Eastern Narrow-mouthed Toad
Gastrophryne is derived from the Greek words gaster meaning "belly" and phrynos meaning "toad".
carolinensis refers to South Carolina, where the toad was first found and described.
0.9 - 1.3 in. (2.2 - 3.2 cm)
Virginia Record Length:
1.5 in. (3.8 cm)
PHYSICAL DESCRIPTION: This is a small species with a length of 22-38 mm (7/8 to 1.5 in). It has smooth skin, a pointed snout, and a distinctive fold of skin across the bakck of the head *11407* *1014*. The dorsoum varies from gray to brown to reddish in color. The typical pattern is a broad stripe down the center with light stripes down the sides. The pattern is often broken up by mottling or spotting *11407* *1014*. The coloring may change with the individual's environment *11407*. The venter is heavily speckled or mottled, and the males usually have dark throats *1014*. This toad species is also distinctive for its lack of parotoid glands, warts, and webbed toes *1014*.
REPRODUCTION: Breeding is typically triggered by warm rains from May to July. At this time, individuals gather in large groups in shallow puddles, ponds, streams, and swamps *1014*. This species typically uses sites with grassy margins *11284*. Deeper water will be used if mats of dense floating vegetation are available *11407*. The male mating call resembles the bleating of a lamb often preceded by a short peep. The call has a vibrant quality similar to an electric buzzer. Each call lasts 1/2 to 4 seconds. The male often calls while floating in clumps of plants *11407*. Call duration, frequency, and pulse rates are more distinctive in sympatric populations than in allopatric populations *11406*. This species is adherent during amplexus *11406*. Packets of eggs, with typically 850 eggs per packet, are laid on the water surface. Metamorphosis takes place in 20 to 70 days. The newly transformed toad is typically 8.5-12 mm long *1014*. Adults become sexually mature in 1-2 years *11406*.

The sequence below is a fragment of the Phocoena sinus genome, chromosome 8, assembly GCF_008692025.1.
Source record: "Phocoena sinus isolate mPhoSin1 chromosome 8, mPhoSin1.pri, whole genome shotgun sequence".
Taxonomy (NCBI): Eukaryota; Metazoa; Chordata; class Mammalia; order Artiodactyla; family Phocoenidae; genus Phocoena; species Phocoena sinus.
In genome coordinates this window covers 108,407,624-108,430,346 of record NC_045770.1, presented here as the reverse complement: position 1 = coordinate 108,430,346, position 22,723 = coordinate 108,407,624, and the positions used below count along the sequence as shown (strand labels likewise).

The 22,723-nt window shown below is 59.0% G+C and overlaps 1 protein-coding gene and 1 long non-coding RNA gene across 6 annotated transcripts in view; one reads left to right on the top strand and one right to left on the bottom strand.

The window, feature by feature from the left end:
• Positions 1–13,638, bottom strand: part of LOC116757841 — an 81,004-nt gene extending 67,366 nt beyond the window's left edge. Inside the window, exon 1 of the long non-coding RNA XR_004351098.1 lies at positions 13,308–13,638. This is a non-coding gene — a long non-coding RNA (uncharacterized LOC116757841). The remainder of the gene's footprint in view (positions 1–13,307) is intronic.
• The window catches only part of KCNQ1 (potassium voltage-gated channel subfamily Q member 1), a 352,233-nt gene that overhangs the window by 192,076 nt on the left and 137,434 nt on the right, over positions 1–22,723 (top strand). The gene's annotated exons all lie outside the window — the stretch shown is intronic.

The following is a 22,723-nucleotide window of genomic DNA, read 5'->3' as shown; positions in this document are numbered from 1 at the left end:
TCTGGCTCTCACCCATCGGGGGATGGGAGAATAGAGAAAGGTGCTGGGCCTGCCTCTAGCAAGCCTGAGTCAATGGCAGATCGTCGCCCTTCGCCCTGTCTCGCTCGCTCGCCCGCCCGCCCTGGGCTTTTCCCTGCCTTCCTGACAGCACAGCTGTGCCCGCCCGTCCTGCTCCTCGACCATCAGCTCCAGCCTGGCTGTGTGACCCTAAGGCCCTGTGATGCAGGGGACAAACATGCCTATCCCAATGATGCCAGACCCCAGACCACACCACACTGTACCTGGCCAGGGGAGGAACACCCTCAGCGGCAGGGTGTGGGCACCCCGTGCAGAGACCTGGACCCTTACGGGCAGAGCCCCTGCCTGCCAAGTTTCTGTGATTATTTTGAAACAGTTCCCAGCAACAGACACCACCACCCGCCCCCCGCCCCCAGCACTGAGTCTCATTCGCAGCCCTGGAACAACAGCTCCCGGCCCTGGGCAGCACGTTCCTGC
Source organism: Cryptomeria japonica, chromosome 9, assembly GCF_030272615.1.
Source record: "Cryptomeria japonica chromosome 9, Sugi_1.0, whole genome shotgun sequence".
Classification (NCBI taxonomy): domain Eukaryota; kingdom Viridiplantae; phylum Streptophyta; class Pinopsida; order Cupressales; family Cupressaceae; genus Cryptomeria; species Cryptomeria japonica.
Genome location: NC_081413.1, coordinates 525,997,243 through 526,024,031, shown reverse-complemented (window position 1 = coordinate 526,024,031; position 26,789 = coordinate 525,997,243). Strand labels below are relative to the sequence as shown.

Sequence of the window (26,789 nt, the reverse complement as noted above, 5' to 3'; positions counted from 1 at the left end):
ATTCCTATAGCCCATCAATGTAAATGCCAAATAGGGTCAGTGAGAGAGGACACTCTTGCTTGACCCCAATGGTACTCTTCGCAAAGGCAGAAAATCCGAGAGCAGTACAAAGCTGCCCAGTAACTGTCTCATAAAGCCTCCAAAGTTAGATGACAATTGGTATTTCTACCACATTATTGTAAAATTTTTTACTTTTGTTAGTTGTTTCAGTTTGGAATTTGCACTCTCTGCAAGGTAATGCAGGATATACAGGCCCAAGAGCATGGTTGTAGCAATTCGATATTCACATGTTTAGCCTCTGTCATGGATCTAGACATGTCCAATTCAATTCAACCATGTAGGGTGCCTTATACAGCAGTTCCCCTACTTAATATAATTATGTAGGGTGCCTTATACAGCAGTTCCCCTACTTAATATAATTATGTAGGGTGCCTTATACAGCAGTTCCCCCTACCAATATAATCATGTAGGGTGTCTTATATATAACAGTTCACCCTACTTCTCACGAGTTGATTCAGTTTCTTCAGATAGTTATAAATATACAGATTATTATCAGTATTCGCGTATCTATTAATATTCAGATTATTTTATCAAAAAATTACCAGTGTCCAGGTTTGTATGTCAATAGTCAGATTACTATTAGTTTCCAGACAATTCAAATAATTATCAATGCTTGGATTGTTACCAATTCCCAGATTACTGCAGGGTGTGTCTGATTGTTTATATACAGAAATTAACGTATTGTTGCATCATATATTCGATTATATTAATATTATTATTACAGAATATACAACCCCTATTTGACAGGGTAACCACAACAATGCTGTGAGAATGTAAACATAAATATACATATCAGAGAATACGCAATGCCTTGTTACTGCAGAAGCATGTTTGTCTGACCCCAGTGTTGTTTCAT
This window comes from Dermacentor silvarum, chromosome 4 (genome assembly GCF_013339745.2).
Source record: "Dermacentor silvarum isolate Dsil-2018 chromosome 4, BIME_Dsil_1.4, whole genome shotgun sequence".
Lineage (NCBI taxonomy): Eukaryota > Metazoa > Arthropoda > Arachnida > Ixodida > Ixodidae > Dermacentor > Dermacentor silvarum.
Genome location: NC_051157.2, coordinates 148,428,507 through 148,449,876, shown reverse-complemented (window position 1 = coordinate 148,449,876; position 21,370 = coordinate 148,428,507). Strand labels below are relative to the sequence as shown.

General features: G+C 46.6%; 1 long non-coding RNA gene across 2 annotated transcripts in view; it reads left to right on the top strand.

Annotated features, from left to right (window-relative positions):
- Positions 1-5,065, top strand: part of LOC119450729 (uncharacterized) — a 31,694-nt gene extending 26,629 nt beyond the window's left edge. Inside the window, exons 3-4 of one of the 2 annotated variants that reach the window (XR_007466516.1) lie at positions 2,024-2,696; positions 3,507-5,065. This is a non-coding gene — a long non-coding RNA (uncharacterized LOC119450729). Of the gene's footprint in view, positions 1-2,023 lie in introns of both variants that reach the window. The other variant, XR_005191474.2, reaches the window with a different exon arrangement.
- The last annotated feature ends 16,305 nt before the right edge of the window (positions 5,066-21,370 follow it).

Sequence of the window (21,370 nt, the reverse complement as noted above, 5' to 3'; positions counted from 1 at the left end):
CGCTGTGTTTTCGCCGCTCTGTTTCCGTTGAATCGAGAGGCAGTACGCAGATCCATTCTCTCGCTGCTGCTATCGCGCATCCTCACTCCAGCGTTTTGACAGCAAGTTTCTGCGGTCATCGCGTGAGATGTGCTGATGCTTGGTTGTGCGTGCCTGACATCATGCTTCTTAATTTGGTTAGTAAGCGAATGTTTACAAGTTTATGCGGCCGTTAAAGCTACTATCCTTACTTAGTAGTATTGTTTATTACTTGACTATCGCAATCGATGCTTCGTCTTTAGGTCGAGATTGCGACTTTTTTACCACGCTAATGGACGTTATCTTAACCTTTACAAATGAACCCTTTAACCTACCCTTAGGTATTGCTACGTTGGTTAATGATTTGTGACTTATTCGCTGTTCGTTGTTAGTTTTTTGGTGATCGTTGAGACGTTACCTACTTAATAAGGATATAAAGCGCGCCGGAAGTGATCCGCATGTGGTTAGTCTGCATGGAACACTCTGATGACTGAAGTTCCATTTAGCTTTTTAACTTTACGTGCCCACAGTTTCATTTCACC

BEHAVIOR: This species is mainly terrestrial. It is very secretive spending much of its time in burrows, sometimes found under logs, rocks, or boards *1014* *11284*. This species is found in a variety of habitats, but must have shelter and moisture. It can frequently be found on the margins of water bodies *11407*. This species is known to eat ants, termites and beetles *11284* *1014*. Males call during breeding season. Breeding occurs in shallow water bodies *11407*.
LIMITING FACTORS: This species requires moist shelter typically found under logs or boards. It also requires ants or termites for food *11284*.
POPULATION PARAMETERS: This species was the most abundant anuran in a study of a South Carolina lake. It made up 36% of the total number of individuals found at this lake *11406*.
AQUATIC/TERRESTRIAL ASSOCIATIONS: This species is found in a wide variety of habitats but seems to require shelter and moisture. Breeding occurs in shallow water bodies or in deeper water bodies with abundant floating vegetation *11407*. Is can be found in pine flatwoods, pine woods, bottomland hardwoods, and cypress swamps *11284*.
References for Life History
- 1014 - Martof, B.S., Palmer, W.M., Bailey, J.R., Harrison, III J.R., 1980, Amphibians and Reptiles of the Carolinas and Virginia, 264 pgs., UNC Press, Chapel Hill, NC
- 11284 - Wilson, L.A., 1995, Land manager's guide to the amphibians and reptiles of the South, 360 pp. pgs., The Nature Conservancy, Southeastern Region, Chapel Hill, NC
- 11406 - Duellman, William E. and, Trueb, Linda, 1986, Biology of Amphibians, 671 pgs., The Johns Hopkins University Press, Baltimore
- 11407 - Conant, Roger and, Collins, John T., 1998, Peterson Field Guide: Reptiles and Amphibians, Eastern/Central North America, 616 pgs., Houghton Mifflin Company;, Boston
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Verified County/City Occurrence
Charles City County
Colonial Heights City
Isle of Wight County
James City County
King and Queen County
King William County
New Kent County
Newport News City
Prince Edward County
Prince George County
Virginia Beach City
Verified in 47 Counties/Cities.